First Nations along the corridor for the natural gas pipeline that would feed the LNG Canada plant in Kitimat have signed agreements worth $620 million in support of the project, including one First Nation that had threatened to withhold support for LNG over the Site C dam.
TransCanada Corporation announced June 26 that it has signed agreements to provide $620 million worth of contracts to more than a dozen First Nations governments and businesses. Another $400 million worth of contract and employment opportunities for First Nations is expected to be awarded.
“This amount of contracting work awarded to First Nations businesses and communities is unprecedented in British Columbia for a pipeline company," said Karen Ogen-Toews, CEO of the First Nations LNG Alliance.
“And it tells an important story — that there is strong First Nations support in BC for responsible LNG development, and for the natural-gas projects and pipelines that will feed the export plants.”
The announcement comes on the heels of a previous announcement that indicates the companies behind the $40 billion LNG Canada project may be getting close to a final investment decision.
On June 19, TransCanada announced that it had conditionally awarded contracts to several joint ventures to build the Coastal GasLink pipeline: Surerus Murphy Joint Venture, SA Energy Group, Macro Spiecapag Joint Venture and Pacific Atlantic Pipeline Construction Inc. Those contracts are valued at $2.8 billion.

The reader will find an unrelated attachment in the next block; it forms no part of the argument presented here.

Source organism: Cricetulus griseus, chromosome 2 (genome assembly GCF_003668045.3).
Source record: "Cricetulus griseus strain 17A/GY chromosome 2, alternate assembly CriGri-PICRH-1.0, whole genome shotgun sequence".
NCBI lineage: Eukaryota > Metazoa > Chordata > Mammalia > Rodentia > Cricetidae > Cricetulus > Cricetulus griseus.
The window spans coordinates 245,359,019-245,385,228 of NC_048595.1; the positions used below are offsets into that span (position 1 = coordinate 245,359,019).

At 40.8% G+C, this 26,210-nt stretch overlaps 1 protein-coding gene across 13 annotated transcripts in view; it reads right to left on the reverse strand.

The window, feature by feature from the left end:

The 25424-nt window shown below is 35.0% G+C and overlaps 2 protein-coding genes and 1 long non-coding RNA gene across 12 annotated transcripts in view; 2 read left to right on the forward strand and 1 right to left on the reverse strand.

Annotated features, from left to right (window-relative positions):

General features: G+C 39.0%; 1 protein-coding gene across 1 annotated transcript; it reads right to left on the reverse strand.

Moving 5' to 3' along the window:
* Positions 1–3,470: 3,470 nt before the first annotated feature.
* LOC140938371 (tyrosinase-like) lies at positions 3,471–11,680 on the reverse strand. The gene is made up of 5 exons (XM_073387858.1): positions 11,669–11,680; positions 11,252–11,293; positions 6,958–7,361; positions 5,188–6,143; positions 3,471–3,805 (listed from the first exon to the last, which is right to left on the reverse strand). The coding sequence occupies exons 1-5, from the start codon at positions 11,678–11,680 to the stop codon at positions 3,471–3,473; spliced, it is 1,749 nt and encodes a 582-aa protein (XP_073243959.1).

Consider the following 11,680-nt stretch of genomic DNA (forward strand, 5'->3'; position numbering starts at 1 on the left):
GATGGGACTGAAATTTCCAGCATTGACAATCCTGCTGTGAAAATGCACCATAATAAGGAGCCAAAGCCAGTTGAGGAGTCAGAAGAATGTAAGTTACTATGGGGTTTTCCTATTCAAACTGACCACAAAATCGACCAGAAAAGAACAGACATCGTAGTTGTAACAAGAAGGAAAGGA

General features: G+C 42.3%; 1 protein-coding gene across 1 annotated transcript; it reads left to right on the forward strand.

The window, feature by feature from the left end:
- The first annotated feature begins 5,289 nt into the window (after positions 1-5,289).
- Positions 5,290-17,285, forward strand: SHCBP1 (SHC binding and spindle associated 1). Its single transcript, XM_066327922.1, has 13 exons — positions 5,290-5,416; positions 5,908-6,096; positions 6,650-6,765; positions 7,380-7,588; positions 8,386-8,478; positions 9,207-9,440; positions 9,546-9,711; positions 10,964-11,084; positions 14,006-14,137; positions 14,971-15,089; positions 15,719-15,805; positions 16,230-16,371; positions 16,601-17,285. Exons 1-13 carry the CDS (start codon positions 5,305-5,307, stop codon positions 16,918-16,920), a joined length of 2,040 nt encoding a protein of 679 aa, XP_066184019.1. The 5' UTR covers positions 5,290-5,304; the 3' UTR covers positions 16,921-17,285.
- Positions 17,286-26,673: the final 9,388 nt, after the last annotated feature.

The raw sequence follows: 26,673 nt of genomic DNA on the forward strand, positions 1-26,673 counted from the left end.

Among the First Nations that have signed contracts with TransCanada are the West Moberly.
In 2014, West Moberly Chief Roland Wilson warned the provincial government that moving ahead with Site C dam could result in his people opposing any LNG development.
"I've said you can't have both," Wilson said, according to CTV and other media. "If you want to push Site C, we're not going to be in favour of any LNG projects, any of the pipeline projects up there. We don't want to be there but if that's the case, we don't have any other choice."
But Wilson now appears to be fully supportive of the project.
“This is a major milestone for West Moberly First Nations,” he is quoted as saying in a press release.
“Our team has worked diligently over the past five years to ensure that our cultural and environmental principles are protected, and we continue to work closely with the Coastal GasLink team to maximize the economic benefits for our community members and future generations.”
Wilson could not be reached for comment.
Other First Nations that are supporting the project and receiving contracts include the Doig River, Lheidli T’enneh, Wet’suwet’en First Nation, Burns Lake Band, Saulteau First Nation Skin Tyee Saik’uz.
Another five First Nations businesses have also signed agreements for contracts, including two that provide remote work camp services.
According to TransCanada, 95% of the First Nations along the 670-kilometre pipeline corridor, from Dawson Creek to Kitimat, have signed agreements, and to date, one-third of the field work already done has been by First Nations contractors.